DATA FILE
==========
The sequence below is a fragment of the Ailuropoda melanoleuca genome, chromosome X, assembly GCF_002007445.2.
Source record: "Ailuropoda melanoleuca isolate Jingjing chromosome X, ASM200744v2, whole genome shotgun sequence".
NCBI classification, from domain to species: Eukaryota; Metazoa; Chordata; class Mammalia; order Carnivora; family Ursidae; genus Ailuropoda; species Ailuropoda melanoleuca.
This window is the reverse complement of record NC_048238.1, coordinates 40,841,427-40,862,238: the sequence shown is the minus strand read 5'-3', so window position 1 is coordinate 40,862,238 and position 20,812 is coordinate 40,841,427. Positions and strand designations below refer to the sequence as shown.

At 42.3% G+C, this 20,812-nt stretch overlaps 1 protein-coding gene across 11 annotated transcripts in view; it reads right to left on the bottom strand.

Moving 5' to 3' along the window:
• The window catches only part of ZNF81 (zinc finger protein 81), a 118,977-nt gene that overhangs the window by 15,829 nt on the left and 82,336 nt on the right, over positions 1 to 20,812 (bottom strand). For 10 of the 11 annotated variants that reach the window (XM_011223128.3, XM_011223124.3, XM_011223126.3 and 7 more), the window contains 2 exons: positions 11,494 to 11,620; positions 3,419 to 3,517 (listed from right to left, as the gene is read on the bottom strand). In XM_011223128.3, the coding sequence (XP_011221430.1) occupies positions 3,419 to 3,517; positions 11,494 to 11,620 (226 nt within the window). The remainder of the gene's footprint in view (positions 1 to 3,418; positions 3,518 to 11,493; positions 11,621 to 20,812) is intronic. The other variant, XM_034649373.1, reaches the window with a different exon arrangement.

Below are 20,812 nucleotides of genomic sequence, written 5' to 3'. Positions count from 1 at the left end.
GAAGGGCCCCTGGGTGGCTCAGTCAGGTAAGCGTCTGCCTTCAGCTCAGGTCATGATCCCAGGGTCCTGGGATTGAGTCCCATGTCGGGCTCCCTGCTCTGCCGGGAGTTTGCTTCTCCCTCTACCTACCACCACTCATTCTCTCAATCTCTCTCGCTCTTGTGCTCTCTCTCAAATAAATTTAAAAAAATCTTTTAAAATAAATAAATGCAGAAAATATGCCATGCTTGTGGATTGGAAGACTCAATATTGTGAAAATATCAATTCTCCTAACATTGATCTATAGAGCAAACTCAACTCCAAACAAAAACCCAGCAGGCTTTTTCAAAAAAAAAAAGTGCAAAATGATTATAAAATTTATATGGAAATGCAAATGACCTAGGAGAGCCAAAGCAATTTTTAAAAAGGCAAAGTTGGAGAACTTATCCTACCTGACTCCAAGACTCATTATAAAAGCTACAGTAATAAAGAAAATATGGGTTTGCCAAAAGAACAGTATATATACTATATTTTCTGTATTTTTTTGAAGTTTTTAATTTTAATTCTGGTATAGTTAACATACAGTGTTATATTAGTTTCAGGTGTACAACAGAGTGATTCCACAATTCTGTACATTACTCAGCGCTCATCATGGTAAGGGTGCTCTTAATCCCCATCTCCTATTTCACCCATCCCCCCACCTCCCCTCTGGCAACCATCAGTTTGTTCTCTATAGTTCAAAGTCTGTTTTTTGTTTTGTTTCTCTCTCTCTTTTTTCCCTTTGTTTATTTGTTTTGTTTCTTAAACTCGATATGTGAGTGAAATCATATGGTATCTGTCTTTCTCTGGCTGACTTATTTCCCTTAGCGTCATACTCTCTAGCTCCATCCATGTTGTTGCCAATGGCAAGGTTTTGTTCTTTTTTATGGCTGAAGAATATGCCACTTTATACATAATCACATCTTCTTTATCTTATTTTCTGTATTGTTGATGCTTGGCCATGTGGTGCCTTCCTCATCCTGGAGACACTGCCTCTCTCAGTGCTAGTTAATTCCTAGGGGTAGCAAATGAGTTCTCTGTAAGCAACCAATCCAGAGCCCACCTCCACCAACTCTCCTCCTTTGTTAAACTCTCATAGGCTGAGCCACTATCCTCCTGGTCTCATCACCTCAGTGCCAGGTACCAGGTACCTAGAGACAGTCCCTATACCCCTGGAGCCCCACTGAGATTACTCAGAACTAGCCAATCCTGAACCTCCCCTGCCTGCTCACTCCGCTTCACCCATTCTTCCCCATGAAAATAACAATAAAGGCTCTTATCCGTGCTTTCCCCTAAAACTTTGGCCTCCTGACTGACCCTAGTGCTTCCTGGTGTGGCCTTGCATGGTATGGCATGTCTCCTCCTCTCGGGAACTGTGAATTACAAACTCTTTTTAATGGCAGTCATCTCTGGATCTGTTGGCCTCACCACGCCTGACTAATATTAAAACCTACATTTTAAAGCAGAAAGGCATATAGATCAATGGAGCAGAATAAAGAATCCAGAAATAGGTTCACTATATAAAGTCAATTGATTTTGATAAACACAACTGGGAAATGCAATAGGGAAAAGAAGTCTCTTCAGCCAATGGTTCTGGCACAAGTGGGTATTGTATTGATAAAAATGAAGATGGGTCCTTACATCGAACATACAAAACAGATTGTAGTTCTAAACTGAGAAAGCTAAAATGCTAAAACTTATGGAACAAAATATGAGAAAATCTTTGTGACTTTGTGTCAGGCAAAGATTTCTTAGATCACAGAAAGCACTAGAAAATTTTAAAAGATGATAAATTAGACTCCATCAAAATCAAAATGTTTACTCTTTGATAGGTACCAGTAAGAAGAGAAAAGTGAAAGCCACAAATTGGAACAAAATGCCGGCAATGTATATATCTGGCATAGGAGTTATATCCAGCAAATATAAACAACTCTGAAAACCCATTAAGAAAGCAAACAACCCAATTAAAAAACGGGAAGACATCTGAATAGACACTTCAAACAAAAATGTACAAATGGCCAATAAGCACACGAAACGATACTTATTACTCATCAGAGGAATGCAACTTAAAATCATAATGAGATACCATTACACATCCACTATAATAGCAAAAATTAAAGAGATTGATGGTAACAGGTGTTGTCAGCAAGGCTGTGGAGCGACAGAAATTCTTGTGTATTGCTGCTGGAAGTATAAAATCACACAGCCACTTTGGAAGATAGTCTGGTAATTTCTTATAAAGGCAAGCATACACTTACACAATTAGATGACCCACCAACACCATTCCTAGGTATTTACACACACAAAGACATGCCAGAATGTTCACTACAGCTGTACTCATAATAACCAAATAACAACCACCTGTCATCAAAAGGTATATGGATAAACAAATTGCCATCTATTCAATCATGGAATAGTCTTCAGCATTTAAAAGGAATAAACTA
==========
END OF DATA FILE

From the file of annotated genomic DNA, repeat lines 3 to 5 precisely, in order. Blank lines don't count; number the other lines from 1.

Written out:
NCBI classification, from domain to species: Eukaryota; Metazoa; Chordata; class Mammalia; order Carnivora; family Ursidae; genus Ailuropoda; species Ailuropoda melanoleuca.
This window is the reverse complement of record NC_048238.1, coordinates 40,841,427-40,862,238: the sequence shown is the minus strand read 5'-3', so window position 1 is coordinate 40,862,238 and position 20,812 is coordinate 40,841,427. Positions and strand designations below refer to the sequence as shown.

At 42.3% G+C, this 20,812-nt stretch overlaps 1 protein-coding gene across 11 annotated transcripts in view; it reads right to left on the bottom strand.